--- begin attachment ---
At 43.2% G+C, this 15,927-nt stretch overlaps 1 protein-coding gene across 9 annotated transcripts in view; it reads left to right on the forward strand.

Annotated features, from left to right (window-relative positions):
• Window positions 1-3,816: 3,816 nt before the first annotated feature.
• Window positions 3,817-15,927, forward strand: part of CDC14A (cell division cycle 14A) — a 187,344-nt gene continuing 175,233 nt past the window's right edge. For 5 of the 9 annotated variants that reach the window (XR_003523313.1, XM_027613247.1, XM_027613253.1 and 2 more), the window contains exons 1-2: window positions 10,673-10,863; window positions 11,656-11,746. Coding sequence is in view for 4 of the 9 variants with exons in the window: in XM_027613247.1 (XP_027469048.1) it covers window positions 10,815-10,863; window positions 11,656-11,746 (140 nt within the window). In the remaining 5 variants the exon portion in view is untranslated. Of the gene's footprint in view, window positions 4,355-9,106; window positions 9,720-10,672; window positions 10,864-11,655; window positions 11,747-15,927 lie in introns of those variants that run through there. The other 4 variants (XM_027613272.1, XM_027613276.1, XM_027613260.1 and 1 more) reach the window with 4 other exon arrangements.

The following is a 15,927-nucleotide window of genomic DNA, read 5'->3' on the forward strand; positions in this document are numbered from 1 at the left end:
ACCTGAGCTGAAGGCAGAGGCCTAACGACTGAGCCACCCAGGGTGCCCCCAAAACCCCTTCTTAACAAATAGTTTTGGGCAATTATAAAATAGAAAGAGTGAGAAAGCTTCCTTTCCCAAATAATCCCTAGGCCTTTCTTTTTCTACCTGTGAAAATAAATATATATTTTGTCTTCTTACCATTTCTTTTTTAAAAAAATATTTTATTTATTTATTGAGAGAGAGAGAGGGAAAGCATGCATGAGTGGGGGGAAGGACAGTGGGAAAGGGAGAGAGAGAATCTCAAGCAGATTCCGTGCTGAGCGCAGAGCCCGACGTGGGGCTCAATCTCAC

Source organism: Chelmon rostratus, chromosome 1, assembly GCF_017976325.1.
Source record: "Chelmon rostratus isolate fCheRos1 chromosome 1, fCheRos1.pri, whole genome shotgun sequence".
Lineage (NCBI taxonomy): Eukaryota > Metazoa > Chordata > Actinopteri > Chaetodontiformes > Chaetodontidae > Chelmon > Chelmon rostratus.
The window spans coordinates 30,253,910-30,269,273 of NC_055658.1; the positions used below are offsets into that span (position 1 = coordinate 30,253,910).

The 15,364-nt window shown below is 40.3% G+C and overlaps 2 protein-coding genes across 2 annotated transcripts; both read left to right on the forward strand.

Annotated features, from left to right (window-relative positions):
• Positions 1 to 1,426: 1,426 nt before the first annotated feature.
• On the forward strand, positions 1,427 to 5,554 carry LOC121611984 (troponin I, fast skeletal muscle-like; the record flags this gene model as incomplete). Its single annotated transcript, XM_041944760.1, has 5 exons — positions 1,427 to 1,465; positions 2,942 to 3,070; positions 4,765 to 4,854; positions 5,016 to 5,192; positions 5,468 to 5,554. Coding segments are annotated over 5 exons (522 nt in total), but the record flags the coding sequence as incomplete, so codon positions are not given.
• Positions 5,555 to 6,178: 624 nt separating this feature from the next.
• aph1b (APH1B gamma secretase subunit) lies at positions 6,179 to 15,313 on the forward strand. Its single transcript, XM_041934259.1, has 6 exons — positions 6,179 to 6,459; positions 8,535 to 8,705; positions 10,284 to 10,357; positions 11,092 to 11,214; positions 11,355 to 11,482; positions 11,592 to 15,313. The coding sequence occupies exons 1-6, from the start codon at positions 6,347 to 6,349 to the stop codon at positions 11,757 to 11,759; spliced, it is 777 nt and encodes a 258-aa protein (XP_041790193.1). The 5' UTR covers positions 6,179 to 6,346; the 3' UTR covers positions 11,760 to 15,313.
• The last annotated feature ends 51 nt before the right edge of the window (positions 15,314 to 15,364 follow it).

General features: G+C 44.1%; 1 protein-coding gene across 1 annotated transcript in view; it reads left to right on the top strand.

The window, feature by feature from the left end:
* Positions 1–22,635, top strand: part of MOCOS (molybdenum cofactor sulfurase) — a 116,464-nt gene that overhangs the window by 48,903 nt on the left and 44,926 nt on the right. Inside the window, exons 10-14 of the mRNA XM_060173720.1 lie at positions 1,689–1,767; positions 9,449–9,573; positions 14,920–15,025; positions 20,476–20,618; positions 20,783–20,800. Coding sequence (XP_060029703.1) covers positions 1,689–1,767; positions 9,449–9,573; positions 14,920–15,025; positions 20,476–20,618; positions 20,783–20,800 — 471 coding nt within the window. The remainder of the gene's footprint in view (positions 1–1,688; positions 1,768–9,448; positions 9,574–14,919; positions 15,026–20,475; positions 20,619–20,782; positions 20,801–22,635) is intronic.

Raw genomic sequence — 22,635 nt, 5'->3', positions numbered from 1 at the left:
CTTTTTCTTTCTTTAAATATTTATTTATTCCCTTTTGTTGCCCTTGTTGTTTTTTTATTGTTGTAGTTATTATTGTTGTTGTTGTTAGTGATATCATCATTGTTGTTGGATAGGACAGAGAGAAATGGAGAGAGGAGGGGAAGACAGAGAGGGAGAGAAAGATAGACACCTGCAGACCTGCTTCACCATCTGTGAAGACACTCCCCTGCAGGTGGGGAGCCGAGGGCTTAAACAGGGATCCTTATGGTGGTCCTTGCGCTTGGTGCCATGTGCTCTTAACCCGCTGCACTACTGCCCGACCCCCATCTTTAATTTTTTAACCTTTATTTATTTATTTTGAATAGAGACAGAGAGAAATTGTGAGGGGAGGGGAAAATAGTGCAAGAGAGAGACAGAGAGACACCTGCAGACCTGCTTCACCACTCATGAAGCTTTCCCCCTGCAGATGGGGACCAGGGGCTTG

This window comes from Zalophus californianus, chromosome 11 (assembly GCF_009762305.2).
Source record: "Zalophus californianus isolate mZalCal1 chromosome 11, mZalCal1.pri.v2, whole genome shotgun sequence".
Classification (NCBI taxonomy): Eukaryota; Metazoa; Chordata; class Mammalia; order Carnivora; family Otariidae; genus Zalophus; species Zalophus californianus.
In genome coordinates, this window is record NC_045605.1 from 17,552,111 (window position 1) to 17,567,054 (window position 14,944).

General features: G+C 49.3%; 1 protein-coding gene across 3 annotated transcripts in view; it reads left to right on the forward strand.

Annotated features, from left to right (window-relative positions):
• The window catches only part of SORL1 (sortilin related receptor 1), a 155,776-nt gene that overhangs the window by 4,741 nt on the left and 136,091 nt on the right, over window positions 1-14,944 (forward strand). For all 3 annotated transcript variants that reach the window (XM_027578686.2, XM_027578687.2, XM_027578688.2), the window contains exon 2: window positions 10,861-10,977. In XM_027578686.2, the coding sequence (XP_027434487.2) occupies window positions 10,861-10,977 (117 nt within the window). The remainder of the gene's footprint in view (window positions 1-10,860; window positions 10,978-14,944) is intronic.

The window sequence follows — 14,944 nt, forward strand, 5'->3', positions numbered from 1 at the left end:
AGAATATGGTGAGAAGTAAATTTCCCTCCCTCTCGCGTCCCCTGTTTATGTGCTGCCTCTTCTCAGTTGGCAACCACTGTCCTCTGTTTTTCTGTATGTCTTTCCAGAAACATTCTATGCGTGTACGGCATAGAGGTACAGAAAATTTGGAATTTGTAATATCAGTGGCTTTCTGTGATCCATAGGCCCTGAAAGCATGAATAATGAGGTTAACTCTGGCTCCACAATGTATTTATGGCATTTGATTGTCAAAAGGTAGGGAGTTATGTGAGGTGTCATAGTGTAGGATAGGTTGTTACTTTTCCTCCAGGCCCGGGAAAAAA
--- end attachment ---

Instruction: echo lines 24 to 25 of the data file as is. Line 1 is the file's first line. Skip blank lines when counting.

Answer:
Source record: "Zalophus californianus isolate mZalCal1 chromosome 11, mZalCal1.pri.v2, whole genome shotgun sequence".
Classification (NCBI taxonomy): Eukaryota; Metazoa; Chordata; class Mammalia; order Carnivora; family Otariidae; genus Zalophus; species Zalophus californianus.